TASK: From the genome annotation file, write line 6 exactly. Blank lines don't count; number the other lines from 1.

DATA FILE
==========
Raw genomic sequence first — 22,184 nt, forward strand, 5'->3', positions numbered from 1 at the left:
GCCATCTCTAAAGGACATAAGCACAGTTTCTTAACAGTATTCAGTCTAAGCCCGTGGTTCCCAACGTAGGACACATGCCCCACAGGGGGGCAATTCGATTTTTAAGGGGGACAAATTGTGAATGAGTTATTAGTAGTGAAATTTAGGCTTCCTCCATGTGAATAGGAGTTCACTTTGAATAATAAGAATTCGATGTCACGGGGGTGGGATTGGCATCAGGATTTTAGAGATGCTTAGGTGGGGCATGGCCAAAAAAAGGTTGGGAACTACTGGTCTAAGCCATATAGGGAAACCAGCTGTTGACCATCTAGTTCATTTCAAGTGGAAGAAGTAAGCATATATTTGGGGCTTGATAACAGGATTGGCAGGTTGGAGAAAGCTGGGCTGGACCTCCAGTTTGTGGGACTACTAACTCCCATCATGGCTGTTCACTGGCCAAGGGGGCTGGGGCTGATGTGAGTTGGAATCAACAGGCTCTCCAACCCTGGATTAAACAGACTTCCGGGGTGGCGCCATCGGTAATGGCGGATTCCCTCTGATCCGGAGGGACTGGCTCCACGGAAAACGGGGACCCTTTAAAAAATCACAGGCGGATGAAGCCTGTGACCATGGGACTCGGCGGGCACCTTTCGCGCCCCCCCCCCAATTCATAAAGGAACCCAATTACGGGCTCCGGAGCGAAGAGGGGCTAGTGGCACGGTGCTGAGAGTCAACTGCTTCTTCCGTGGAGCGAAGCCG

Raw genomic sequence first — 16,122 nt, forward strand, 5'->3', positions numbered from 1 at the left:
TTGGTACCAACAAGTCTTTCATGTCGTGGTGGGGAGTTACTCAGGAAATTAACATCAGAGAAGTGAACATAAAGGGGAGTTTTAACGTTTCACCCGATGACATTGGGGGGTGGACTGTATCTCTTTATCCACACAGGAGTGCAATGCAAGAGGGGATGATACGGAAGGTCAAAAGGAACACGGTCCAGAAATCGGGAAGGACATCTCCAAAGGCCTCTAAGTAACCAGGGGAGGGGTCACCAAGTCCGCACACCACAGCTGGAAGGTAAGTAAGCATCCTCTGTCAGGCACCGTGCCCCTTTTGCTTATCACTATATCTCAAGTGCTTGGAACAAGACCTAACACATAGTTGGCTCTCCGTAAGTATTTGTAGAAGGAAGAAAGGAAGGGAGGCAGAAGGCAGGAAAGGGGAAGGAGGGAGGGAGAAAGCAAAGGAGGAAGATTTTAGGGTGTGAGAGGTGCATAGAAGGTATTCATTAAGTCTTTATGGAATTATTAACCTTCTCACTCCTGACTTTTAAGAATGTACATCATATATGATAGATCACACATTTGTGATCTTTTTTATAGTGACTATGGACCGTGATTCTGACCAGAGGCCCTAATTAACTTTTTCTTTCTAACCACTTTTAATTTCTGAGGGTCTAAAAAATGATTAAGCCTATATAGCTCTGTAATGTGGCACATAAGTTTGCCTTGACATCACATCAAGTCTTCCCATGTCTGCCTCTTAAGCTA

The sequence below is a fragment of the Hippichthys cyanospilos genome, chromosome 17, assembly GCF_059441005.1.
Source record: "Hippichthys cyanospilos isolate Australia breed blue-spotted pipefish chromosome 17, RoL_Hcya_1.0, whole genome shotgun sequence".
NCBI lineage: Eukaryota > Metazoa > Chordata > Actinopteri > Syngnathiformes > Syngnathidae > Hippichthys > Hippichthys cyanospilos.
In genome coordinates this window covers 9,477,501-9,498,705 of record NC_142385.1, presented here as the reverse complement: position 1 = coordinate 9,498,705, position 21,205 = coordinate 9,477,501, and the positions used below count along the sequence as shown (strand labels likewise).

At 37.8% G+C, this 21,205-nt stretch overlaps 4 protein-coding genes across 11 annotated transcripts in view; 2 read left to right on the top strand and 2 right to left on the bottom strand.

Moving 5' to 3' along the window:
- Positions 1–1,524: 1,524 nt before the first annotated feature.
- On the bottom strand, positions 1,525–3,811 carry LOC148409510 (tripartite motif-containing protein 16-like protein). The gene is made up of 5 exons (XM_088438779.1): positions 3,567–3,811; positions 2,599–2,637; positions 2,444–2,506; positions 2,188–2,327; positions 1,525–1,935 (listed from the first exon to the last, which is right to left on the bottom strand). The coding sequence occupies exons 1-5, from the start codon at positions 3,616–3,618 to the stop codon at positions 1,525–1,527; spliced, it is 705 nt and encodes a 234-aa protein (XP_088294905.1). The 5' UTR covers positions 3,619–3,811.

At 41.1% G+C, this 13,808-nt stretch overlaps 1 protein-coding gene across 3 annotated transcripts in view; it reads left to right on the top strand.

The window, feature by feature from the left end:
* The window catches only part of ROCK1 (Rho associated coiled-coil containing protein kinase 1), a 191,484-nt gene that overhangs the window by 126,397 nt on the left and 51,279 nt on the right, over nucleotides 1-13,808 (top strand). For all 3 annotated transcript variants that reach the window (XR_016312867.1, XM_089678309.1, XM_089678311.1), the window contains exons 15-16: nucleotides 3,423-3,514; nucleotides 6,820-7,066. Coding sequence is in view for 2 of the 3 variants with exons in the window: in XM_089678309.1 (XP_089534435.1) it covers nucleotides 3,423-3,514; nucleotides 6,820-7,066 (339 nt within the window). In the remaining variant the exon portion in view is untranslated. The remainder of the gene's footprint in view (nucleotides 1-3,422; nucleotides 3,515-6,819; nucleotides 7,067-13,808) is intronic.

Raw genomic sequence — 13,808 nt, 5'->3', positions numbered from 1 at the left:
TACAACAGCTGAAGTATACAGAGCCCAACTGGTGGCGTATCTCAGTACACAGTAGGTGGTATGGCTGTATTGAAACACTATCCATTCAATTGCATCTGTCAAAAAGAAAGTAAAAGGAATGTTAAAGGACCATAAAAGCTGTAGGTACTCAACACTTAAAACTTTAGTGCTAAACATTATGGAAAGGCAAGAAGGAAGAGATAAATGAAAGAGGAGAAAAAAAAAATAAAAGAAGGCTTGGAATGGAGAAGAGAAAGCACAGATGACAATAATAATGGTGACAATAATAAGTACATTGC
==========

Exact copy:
Source record: "Hippichthys cyanospilos isolate Australia breed blue-spotted pipefish chromosome 17, RoL_Hcya_1.0, whole genome shotgun sequence".